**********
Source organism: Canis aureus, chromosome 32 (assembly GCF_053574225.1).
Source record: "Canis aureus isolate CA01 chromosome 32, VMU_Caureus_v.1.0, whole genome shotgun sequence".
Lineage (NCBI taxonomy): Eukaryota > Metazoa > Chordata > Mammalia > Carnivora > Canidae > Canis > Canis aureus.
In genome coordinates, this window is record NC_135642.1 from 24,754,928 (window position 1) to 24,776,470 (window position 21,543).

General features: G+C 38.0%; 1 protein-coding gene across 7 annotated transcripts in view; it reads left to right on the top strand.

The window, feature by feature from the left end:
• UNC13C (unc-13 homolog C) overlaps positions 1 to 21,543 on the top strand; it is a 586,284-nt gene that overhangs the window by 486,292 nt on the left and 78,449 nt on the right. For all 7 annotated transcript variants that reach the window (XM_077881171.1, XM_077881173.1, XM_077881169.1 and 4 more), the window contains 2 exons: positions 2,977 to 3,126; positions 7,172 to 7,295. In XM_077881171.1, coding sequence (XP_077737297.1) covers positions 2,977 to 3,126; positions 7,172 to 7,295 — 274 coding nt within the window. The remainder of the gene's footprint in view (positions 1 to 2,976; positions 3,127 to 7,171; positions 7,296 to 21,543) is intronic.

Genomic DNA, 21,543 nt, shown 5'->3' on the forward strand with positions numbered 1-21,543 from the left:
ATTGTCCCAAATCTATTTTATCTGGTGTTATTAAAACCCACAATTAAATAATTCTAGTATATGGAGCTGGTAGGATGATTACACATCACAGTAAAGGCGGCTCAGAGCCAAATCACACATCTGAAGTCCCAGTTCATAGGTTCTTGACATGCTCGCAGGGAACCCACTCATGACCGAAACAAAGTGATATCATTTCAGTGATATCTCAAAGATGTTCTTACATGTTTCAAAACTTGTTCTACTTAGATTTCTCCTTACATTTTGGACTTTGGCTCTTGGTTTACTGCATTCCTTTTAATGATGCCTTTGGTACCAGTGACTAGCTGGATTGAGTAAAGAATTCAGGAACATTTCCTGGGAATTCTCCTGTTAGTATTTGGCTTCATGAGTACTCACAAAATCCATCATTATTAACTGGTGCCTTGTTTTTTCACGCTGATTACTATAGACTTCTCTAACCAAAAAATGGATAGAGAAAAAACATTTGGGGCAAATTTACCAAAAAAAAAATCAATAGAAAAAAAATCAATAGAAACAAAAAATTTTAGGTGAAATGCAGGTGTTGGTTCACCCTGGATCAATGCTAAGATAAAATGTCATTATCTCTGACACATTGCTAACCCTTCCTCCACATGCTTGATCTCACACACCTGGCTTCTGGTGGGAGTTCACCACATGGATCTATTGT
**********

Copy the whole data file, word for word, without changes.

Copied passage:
Source organism: Canis aureus, chromosome 32 (assembly GCF_053574225.1).
Source record: "Canis aureus isolate CA01 chromosome 32, VMU_Caureus_v.1.0, whole genome shotgun sequence".
Lineage (NCBI taxonomy): Eukaryota > Metazoa > Chordata > Mammalia > Carnivora > Canidae > Canis > Canis aureus.
In genome coordinates, this window is record NC_135642.1 from 24,754,928 (window position 1) to 24,776,470 (window position 21,543).

General features: G+C 38.0%; 1 protein-coding gene across 7 annotated transcripts in view; it reads left to right on the top strand.

The window, feature by feature from the left end:
• UNC13C (unc-13 homolog C) overlaps positions 1 to 21,543 on the top strand; it is a 586,284-nt gene that overhangs the window by 486,292 nt on the left and 78,449 nt on the right. For all 7 annotated transcript variants that reach the window (XM_077881171.1, XM_077881173.1, XM_077881169.1 and 4 more), the window contains 2 exons: positions 2,977 to 3,126; positions 7,172 to 7,295. In XM_077881171.1, coding sequence (XP_077737297.1) covers positions 2,977 to 3,126; positions 7,172 to 7,295 — 274 coding nt within the window. The remainder of the gene's footprint in view (positions 1 to 2,976; positions 3,127 to 7,171; positions 7,296 to 21,543) is intronic.

Genomic DNA, 21,543 nt, shown 5'->3' on the forward strand with positions numbered 1-21,543 from the left:
ATTGTCCCAAATCTATTTTATCTGGTGTTATTAAAACCCACAATTAAATAATTCTAGTATATGGAGCTGGTAGGATGATTACACATCACAGTAAAGGCGGCTCAGAGCCAAATCACACATCTGAAGTCCCAGTTCATAGGTTCTTGACATGCTCGCAGGGAACCCACTCATGACCGAAACAAAGTGATATCATTTCAGTGATATCTCAAAGATGTTCTTACATGTTTCAAAACTTGTTCTACTTAGATTTCTCCTTACATTTTGGACTTTGGCTCTTGGTTTACTGCATTCCTTTTAATGATGCCTTTGGTACCAGTGACTAGCTGGATTGAGTAAAGAATTCAGGAACATTTCCTGGGAATTCTCCTGTTAGTATTTGGCTTCATGAGTACTCACAAAATCCATCATTATTAACTGGTGCCTTGTTTTTTCACGCTGATTACTATAGACTTCTCTAACCAAAAAATGGATAGAGAAAAAACATTTGGGGCAAATTTACCAAAAAAAAAATCAATAGAAAAAAAATCAATAGAAACAAAAAATTTTAGGTGAAATGCAGGTGTTGGTTCACCCTGGATCAATGCTAAGATAAAATGTCATTATCTCTGACACATTGCTAACCCTTCCTCCACATGCTTGATCTCACACACCTGGCTTCTGGTGGGAGTTCACCACATGGATCTATTGT